Korten's organizational reforms were matched by Milch in fighter production. In partnership with Albert Speer, the armaments minister, Milch minimized the inefficiency of the German aircraft industry. Through stringent measures, he was able to boost aircraft output without increasing consumption of raw materials.2 By June 1943, German factories were producing over 1,100 fighters per month. In March 1944, Milch and Speer set up a joint "Fighter Staff"¯ with far-reaching authority over production, plant dispersal, construction of bombproof factories, raw material, and labor matters. German aircraft production finally peaked in September 1944 at just over 3,700, despite months of Allied air attacks.3 The production reflects the underlying tension between the need to strengthen the home-defense forces and the desire to retain an offensive capability. Thus, the Germans also manufactured thousands of bombers (whose production consumed far more raw materials and factory floor space than did fighter aircraft) in 1943–44.4 The quest for offensive power did its part to make the loss of air superiority permanent.

The Luftwaffe's operational response to the crisis was no less energetic. It placed great hopes in its basic interceptors, the Messerschmitt (Me) Bf 109G and Focke-Wulf Fw 190A. These aircraft initially lacked the necessary armament to deal with American heavy bombers, so later variants carried 13 mm machine guns and 30 mm cannons in place of the earlier 7.9 mm and 20 mm weaponry. Both types could also carry 21 cm rocket mortars to break up enemy bomber formations from well outside the radius of their defensive firepower. The German fighters would then pick off the stragglers at will.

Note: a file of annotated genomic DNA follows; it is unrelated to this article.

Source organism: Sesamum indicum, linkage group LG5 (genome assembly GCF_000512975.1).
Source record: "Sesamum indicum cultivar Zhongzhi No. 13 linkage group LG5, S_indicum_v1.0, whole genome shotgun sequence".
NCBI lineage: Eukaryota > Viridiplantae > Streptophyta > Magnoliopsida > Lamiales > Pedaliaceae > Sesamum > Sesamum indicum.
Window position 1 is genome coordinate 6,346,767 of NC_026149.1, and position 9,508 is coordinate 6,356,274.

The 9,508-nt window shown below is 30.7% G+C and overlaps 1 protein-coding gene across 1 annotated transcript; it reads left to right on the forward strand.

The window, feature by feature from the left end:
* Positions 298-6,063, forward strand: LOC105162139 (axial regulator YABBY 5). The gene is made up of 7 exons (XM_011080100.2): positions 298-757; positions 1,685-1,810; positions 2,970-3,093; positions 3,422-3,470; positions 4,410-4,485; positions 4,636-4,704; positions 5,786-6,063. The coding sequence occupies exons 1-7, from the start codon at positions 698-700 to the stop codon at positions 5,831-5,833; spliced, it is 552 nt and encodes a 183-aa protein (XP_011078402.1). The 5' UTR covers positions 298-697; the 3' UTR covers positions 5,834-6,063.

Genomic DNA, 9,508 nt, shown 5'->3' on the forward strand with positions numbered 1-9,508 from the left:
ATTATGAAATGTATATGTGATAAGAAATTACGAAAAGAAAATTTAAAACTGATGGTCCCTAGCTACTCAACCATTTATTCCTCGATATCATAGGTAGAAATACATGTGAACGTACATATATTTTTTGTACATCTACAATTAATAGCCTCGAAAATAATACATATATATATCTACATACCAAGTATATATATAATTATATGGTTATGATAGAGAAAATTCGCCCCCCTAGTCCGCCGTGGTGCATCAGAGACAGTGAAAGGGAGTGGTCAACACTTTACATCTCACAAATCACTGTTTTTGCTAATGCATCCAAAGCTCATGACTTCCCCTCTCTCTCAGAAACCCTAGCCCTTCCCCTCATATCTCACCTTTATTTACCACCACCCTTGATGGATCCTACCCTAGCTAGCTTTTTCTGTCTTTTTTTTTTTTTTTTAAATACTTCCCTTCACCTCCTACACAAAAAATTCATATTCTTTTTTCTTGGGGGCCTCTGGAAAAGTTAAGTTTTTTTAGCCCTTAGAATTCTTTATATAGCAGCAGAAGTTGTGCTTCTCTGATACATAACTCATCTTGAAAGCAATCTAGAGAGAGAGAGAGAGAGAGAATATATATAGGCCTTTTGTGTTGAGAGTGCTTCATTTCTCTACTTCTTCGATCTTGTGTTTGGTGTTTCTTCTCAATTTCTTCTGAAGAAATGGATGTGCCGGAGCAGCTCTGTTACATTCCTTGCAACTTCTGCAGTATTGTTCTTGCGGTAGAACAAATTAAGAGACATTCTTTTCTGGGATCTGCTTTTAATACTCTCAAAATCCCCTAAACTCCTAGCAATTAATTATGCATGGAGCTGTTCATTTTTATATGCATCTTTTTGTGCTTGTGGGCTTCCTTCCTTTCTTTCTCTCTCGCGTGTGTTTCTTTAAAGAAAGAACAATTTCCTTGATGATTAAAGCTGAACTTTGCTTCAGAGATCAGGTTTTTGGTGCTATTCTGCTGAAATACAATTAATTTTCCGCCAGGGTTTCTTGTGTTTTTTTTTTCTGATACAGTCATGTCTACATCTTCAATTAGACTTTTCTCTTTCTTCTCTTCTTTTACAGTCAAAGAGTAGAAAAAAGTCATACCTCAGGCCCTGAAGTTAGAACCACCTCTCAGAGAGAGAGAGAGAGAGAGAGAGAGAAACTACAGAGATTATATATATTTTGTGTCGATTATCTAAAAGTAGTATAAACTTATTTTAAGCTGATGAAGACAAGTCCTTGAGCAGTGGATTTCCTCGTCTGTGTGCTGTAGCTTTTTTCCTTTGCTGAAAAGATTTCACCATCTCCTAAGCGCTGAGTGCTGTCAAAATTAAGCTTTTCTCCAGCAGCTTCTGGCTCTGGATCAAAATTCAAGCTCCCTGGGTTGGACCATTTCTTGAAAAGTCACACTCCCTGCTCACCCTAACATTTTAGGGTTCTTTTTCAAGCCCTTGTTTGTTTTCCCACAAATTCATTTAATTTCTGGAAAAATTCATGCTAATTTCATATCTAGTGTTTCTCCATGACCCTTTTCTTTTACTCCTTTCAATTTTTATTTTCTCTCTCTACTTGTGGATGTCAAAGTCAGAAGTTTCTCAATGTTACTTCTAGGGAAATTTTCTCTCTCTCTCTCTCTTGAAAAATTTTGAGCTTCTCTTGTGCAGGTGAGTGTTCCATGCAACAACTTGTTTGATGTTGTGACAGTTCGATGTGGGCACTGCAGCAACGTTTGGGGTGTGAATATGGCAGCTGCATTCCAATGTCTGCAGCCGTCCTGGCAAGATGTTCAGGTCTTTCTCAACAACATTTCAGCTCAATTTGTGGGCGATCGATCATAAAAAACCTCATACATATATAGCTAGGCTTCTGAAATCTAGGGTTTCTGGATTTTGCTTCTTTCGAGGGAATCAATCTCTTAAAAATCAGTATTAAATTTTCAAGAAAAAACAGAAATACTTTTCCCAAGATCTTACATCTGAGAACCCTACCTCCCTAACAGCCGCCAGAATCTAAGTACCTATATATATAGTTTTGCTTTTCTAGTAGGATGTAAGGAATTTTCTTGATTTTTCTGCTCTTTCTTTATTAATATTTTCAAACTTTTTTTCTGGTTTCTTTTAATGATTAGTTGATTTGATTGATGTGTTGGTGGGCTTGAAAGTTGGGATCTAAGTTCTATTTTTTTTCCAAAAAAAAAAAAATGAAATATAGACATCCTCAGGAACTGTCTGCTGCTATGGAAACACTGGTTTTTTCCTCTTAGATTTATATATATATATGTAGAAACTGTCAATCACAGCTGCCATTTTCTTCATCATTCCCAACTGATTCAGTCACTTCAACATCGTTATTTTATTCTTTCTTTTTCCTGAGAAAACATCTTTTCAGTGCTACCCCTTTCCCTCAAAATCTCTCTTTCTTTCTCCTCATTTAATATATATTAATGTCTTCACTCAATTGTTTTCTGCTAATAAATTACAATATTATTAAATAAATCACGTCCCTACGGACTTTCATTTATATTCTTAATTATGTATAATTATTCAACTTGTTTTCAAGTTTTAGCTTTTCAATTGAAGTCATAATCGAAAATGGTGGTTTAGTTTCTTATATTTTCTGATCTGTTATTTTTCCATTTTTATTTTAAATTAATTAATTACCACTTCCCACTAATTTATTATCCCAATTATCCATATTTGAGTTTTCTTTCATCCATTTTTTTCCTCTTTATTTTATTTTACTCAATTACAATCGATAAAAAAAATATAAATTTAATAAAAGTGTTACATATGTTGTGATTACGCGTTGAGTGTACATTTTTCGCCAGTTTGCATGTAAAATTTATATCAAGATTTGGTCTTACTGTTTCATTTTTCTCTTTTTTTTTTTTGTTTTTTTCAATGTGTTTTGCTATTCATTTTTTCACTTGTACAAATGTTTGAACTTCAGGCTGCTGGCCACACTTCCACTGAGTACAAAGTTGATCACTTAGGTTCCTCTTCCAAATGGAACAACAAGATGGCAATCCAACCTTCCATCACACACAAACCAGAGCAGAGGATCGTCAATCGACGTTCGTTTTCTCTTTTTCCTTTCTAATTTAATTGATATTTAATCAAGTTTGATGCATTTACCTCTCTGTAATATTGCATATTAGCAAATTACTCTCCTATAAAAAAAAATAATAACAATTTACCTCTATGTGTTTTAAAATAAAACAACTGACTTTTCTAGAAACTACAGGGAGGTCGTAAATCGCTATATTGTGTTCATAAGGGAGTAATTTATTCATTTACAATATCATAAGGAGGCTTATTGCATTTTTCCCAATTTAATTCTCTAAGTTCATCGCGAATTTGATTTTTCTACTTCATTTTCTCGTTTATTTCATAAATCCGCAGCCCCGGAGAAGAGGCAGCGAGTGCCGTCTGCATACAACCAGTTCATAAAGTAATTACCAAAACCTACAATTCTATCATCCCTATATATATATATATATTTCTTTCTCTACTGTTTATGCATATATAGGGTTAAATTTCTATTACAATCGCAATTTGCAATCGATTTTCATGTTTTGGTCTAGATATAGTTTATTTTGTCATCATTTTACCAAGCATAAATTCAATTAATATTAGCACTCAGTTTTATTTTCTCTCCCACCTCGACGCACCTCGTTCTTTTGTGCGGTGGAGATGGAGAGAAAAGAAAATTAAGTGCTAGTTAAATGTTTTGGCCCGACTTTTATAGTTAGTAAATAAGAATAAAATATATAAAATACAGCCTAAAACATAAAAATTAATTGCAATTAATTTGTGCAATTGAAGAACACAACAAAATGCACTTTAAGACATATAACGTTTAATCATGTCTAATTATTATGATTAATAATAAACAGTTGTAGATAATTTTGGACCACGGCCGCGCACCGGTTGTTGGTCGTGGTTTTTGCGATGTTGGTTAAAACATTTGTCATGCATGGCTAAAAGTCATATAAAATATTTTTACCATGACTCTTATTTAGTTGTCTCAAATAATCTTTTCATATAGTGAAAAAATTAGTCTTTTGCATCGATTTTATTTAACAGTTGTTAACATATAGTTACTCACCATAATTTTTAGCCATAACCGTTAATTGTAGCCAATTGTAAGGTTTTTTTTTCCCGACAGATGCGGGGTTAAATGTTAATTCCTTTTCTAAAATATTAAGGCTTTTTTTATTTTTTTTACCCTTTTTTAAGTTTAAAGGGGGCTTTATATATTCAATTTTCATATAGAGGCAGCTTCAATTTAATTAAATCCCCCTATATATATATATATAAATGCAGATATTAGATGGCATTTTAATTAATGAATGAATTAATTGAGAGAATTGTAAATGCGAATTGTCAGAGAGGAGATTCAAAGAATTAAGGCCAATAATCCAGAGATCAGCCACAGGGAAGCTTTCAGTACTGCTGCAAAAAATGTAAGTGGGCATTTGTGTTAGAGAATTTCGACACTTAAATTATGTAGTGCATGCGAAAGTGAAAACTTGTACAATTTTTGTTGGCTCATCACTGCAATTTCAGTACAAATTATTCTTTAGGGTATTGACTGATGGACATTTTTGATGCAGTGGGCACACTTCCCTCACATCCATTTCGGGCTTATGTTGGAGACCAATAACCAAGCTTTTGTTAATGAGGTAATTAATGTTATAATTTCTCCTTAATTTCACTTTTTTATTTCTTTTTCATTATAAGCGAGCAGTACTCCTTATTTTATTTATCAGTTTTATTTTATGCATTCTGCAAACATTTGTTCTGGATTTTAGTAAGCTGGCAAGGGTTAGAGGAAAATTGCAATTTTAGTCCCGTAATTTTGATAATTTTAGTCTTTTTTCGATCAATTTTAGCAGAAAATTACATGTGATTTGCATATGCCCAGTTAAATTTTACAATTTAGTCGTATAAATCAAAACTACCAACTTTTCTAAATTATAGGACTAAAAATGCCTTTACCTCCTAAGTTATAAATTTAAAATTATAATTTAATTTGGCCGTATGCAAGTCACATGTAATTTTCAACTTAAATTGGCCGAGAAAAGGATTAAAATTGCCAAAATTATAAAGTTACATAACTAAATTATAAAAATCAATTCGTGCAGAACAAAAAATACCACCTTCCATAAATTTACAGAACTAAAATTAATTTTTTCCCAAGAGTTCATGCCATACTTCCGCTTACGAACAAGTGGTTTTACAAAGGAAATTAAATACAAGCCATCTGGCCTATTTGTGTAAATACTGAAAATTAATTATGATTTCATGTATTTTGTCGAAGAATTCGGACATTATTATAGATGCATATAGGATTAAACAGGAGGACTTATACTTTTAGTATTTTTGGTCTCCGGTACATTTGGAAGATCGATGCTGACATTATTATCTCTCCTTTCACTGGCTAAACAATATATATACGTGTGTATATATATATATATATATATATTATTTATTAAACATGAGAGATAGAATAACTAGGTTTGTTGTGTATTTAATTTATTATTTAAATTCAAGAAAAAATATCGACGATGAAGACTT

Yet, these modifications also hastened the loss of air superiority once American long-range escort fighters appeared on the scene. The heavily laden 109s and 190s were severely handicapped in combat with their less encumbered American adversaries"”a problem the Luftwaffe command never solved. One attempted remedy involved the development of specially stripped fighter aircraft with superior high-altitude performance and air-to-air capability. These included Bf 109G and K fighters with special superchargers and methanol and nitrous oxide injection, as well as the "long-nosed"¯ Fw 190D and Ta 152. These vastly improved interceptors appeared only in small numbers; coordinating the "light"¯ and "heavy"¯ aircraft proved extremely difficult"”and tactically ineffective"”in practice.